The woman, who only wants to be known as Mrs Q, was left “devastated” after discovering Mr Robinson invested 60 per cent of her £50,000 life savings in high-risk mining and natural resource funds between 2007 and 2011. Mrs Q was 64 and drawing her state pension when she first invested with TBO and living with her partner in a property with a “reasonably significant” mortgage. She was one of several TBO clients who received letters from Mr Robinson in 2011 inviting them to transfer into his new firm MSW. Mr Robinson subsequently increased Mrs Q’s exposure to high-risk funds to 80 per cent and she has fought for two years to get her retirement savings back. Ombudsman James Harris ordered both TBO and MSW to pay Mrs Q “fair compensation”, which has been estimated at £10,000 from each firm.
Mrs Q, who turns 71 on Monday, told The Independent: “I entrusted the majority of my life savings to TBO Investments and more recently Mount Sterling Wealth. I was devastated when I found out that I had lost so much of my original investment particularly as I had just retired. What has made the experience so much more frustrating has been their response to the claim - in particular, they have denied liability throughout, failed to keep to deadlines imposed not only by their own internal procedures but also by the Financial Adjudicator and even suggested that I was an experienced investor who should have known the risk that I was taking on.
“I have only been paid £5,000 by MSW after numerous letters from my solicitor threatening to wind up the companies and it looks as if I have no alternative put to take enforcement action to recover the majority of the money still due to me.”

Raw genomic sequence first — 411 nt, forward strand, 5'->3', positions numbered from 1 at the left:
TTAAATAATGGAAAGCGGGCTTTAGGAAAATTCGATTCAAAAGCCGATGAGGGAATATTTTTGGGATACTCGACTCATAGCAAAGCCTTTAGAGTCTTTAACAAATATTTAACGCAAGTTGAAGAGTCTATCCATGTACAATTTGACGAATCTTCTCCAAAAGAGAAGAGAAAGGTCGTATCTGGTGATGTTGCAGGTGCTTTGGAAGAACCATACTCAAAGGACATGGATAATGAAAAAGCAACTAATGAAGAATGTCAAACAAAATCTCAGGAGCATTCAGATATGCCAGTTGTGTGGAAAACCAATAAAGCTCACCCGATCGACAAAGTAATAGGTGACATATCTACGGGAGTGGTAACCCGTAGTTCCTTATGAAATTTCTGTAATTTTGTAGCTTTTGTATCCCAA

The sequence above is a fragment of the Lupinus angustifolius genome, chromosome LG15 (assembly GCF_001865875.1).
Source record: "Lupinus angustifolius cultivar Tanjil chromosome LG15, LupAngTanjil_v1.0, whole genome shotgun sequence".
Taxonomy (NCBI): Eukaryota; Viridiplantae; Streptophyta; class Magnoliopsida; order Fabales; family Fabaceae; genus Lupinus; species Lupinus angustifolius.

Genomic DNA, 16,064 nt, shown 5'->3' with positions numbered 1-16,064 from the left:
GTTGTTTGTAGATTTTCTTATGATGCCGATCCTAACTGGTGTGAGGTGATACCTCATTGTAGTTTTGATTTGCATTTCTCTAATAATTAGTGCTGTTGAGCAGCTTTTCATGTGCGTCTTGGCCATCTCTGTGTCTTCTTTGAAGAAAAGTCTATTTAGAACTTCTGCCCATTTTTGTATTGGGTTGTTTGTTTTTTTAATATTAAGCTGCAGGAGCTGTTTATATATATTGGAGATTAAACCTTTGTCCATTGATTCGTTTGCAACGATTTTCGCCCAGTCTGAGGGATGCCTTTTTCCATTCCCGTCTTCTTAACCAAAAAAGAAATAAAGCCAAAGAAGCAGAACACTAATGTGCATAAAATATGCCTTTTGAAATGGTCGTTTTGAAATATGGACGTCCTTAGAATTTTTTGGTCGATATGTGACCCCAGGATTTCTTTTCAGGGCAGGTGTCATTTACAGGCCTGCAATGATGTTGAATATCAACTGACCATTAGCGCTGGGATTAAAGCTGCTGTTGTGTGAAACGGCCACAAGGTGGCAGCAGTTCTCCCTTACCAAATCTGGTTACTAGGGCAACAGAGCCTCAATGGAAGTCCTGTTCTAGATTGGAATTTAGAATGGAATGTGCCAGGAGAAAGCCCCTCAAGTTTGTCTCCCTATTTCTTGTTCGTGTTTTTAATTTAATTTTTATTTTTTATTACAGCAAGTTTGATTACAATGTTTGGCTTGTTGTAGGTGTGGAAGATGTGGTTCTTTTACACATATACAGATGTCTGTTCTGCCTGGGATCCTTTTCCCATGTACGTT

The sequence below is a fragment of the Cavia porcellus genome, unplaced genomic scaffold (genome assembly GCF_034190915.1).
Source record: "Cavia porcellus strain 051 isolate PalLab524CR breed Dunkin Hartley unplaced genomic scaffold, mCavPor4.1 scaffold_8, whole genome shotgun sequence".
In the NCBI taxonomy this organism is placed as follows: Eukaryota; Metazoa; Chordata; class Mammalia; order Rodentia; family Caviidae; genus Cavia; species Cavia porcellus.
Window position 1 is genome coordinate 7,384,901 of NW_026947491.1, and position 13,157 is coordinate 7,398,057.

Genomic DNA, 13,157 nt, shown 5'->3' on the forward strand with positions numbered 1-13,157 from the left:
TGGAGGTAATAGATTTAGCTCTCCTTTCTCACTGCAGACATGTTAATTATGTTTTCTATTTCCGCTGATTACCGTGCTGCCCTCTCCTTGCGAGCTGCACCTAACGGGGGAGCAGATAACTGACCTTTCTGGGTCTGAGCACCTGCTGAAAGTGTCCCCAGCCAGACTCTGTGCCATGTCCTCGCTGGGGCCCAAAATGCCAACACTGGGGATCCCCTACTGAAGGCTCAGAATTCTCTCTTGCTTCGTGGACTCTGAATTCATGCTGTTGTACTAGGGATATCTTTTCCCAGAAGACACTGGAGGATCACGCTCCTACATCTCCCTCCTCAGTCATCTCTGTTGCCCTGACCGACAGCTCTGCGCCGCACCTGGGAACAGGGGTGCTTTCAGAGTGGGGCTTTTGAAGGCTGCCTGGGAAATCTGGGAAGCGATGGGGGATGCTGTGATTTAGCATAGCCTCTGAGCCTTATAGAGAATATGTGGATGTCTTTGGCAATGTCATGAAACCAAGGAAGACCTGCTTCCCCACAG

Mr Mortimer, who is also representing Mrs Q, said: “I would understand if the directors put their hands up and admitted to a mistake but the way they have conducted themselves is absolutely disgraceful.”
Mr Bloom told The Independent on Friday he was “stunned and horrified” to hear about the rulings against TBO and size of compensation owed to the Mohun-Smiths and Mrs Q.
He said: “I’m just back from holiday and don’t know anything about it. I’m majority shareholder but left the company in 2004. When I was there TBO never handled any money. I simply can’t understand how this has happened. When I was there at no time would we have allowed investments to be made in unregulated funds as we would simply not have passed regulatory inspection had we done so.”
Mr Bloom said he “bumped into” Mr Robinson and Mr McLaughlin every year but was unaware of any problems with the company.
He said: “I assumed my shares were worthless. I was told there was a management buy-out of TBO and I understood that it was being wound down. I never received any recompense and just assumed it would happen at some point. I suspect there is much more to this than meets the eye and I certainly hope some good comes of it for those concerned.”
Mr Robinson is believed to be on a two-week holiday and did not return calls. A spokesperson for TBO said: “All the matters relating to the Mohun-Smiths’ claim are in the hands of our solicitors. It would be inappropriate to comment any further pending the Court of Appeal reviewing the matter, save to say that Mount Sterling Wealth Limited has no connection to the Mohun-Smiths’ claim.
“As to Mrs Q, we have no wish, and do not think it would be appropriate, to discuss the specifics of cases or clients. However, whilst we are disappointed with the decision made by the Financial Ombudsman Service the outcome is fully acknowledged.”